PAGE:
Advance care plans: my tips for nurses on discussing end of life
RCN Nursing Awards 2022 Patient’s Choice winner Sarah Malik champions choice and communication to empower patients in her role at charity Compassion in Dying
When Sarah Malik left clinical nursing as she was starting her family, she missed it so much it was almost painful.
As it turned out, that difficult career decision was to lead to exciting opportunities, eventually with Compassion in Dying, where Ms Malik is now clinical lead and services manager.
Advocacy work helps people plan for better end of life care
Her role involves supporting people to discuss their health concerns, consider treatment options, make decisions in line with their values, and record their preferences for future care through the charity’s free information line. She also brings a clinical voice to the charity’s policies and publications.
‘I give people the information and tools they need to ensure their wishes are known about and respected.’
Sarah Malik, Patient’s Choice Award winner 2022
Although initially saddened to leave clinical practice, Ms Malik quickly realised how much she loved the communication aspect of her role – and the opportunity for patient advocacy.
She wants to promote the importance of people having choice about their care towards the end of life – and to bust ‘myths’, such as the belief that next of kin can automatically make decisions for people if they lack capacity.
Dispelling myths about end of life care and decision-making
Points to remember about end of life decision-making, by Sarah Malik:
- Any adult can plan – you don’t need to be old or ill
- Next of kin have no legal right to make decisions for you
- Putting affairs in order should not focus solely on what happens after death, but also on when there is a loss of capacity to make complex decisions
- Solicitors and clinicians are not required to be involved in the process of completing advance decision documents
Benefits of advance care planning
- Offers peace of mind
- Treatment and care are more likely to align with the person’s values
- Helps the relatives and the clinical team
- Reduces the potential for conflict between family members and clinical team
- Reduces unwanted emergency admissions
Guidance for people when making advance care plans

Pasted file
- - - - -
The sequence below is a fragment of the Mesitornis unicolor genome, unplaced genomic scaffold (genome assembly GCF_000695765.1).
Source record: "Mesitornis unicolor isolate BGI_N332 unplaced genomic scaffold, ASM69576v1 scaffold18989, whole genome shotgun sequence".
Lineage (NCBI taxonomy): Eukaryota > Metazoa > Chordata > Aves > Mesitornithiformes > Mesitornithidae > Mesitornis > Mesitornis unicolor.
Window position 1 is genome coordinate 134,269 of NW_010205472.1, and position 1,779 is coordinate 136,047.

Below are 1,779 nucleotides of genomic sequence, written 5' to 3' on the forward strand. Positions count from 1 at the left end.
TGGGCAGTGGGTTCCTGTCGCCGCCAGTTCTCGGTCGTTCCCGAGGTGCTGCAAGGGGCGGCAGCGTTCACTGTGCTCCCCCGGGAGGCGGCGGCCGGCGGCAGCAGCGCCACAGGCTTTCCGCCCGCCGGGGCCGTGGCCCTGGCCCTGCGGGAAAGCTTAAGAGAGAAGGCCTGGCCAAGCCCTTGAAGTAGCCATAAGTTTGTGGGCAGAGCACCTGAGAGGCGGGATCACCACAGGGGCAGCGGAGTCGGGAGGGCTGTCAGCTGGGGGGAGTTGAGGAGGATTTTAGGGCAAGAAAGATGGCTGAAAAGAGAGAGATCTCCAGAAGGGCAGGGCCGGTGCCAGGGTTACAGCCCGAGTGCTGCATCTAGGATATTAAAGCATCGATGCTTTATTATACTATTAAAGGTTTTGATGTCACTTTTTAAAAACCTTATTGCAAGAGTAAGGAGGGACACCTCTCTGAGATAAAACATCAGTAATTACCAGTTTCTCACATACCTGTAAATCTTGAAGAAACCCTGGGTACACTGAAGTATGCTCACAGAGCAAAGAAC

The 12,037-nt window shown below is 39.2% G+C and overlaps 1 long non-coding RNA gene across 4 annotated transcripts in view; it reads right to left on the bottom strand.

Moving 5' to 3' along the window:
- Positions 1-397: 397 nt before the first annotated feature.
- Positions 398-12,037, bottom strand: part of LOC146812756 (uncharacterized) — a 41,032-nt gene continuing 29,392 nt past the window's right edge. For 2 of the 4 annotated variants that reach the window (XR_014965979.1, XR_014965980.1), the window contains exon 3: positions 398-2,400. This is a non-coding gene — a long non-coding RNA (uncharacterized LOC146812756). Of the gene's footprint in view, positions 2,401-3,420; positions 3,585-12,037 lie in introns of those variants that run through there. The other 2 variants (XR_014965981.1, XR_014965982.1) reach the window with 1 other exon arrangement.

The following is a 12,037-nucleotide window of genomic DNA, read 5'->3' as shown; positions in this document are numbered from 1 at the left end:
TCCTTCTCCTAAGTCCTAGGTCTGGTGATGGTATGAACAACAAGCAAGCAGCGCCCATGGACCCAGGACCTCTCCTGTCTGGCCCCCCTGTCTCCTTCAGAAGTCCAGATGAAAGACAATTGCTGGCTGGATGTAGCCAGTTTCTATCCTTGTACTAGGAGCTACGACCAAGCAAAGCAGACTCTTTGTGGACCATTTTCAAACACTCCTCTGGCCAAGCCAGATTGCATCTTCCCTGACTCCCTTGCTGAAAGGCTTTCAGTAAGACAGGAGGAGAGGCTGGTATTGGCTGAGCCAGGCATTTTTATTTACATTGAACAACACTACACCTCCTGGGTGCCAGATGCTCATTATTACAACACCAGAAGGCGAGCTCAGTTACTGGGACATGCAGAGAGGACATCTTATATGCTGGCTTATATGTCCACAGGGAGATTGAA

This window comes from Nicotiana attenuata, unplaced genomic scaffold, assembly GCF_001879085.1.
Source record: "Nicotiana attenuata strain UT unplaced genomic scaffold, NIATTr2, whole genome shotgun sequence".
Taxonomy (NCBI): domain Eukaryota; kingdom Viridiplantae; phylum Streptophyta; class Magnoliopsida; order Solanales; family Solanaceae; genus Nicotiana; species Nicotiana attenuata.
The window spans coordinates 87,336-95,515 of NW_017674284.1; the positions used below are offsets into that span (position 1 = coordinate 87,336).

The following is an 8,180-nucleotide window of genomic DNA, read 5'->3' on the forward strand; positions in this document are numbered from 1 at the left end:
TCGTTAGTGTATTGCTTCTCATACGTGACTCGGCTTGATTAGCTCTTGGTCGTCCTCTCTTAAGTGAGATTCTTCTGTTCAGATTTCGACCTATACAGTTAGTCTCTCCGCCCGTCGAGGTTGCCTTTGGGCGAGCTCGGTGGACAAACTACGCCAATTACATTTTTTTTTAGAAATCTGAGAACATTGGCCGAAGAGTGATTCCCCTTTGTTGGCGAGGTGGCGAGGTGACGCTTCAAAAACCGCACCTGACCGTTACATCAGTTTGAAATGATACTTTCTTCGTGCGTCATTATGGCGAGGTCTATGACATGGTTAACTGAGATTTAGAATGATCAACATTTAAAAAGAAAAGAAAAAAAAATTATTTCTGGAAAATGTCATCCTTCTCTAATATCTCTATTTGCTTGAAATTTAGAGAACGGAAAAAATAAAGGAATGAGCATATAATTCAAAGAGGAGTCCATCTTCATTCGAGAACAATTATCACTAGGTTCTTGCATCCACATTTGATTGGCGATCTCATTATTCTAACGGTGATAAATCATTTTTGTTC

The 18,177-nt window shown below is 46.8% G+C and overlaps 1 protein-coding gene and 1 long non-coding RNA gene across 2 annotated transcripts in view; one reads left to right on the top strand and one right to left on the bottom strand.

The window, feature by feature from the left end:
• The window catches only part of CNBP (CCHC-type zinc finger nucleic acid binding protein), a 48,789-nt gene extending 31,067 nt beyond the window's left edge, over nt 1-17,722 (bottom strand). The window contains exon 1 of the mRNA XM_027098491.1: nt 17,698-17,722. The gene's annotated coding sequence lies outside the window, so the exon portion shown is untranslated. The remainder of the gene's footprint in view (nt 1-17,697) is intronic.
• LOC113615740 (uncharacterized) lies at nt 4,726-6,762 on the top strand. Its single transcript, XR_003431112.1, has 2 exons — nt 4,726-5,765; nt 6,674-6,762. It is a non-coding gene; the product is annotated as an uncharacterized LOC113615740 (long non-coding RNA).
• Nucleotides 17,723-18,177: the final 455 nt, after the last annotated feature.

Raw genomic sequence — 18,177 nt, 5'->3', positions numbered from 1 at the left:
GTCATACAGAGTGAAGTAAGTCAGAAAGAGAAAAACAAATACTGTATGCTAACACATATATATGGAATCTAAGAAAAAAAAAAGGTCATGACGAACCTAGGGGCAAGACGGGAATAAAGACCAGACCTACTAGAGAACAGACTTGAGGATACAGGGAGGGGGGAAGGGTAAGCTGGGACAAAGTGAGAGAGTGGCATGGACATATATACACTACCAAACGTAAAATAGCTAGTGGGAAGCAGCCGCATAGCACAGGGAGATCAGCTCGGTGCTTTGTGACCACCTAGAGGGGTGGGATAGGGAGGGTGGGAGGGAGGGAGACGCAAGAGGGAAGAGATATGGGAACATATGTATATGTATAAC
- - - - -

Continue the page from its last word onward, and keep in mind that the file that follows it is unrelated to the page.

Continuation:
‘I’m passionate about choice and helping people to get the treatment and care that’s right for them,’ Ms Malik says. ‘I give people the information and tools they need to ensure their wishes are known about and respected.’
It is for this work that Ms Malik won the RCN Nursing Awards 2022 Patient’s Choice category, sponsored by healthcare uniforms supplier Alexandra.
Her nominator Elizabeth Pepper said the support Ms Malik gave her and her late husband, including guiding them through the process of writing advance decision documents, was immeasurable.
Ms Pepper said: ‘Without her compassion, empathy, support, skill, knowledge and understanding, neither my husband nor I would have begun or persevered in writing our advance decisions. At the time of his death, I learned how critical it is to have this in place.’
Ms Malik says she is honoured to win the award. ‘I love the work I do, and I feel proud that, as a result, the work we all do at Compassion in Dying has been “seen”. It feels really meaningful.
‘And I’m happy for the opportunity to focus on what more needs to happen to support more people to have the end of life that is right for them.’
How to approach a conversation about advance care plans
Sarah Malik’s advice on initiating and having conversations about advance care planning:
- These conversations can be daunting, but people appreciate the opportunity to talk about dying and their right to plan
- Be ready to hear things/preferences that you may not agree with – listening with an open mind is a huge part of person-centred care
- Having the conversation is important, but talking is not enough; wishes must be documented if they are to be respected in the future
Cues someone wants to talk about advance care planning:
- ‘I’m worried about what's going to happen in the future’
- ‘I know someone who is living in a care home with no quality of life – I don’t want that’
- ‘I don’t want to be a vegetable’
- ‘I’m not sure if I need to get anything in place just yet?’
- ‘Can I have a DNACPR?’
- ‘I’m getting on and I want to start getting things organised’
How nurses can respond to these cues to find out more:
- ‘Is there anything you don’t want to happen to you?’
- ‘Is there anywhere you know you would like to live and be cared for?’
- ‘Who are the important people in your life that you would like to be involved?’
- ‘Do you have religious or spiritual beliefs that affect how you want to be cared for?’
- Compassion in Dying: Starting the Conversation
- Compassion in Dying: What now? Questions to ask after a terminal diagnosis
The Patient’s Choice Award is sponsored by Alexandra
Jennifer Trueland is a health journalist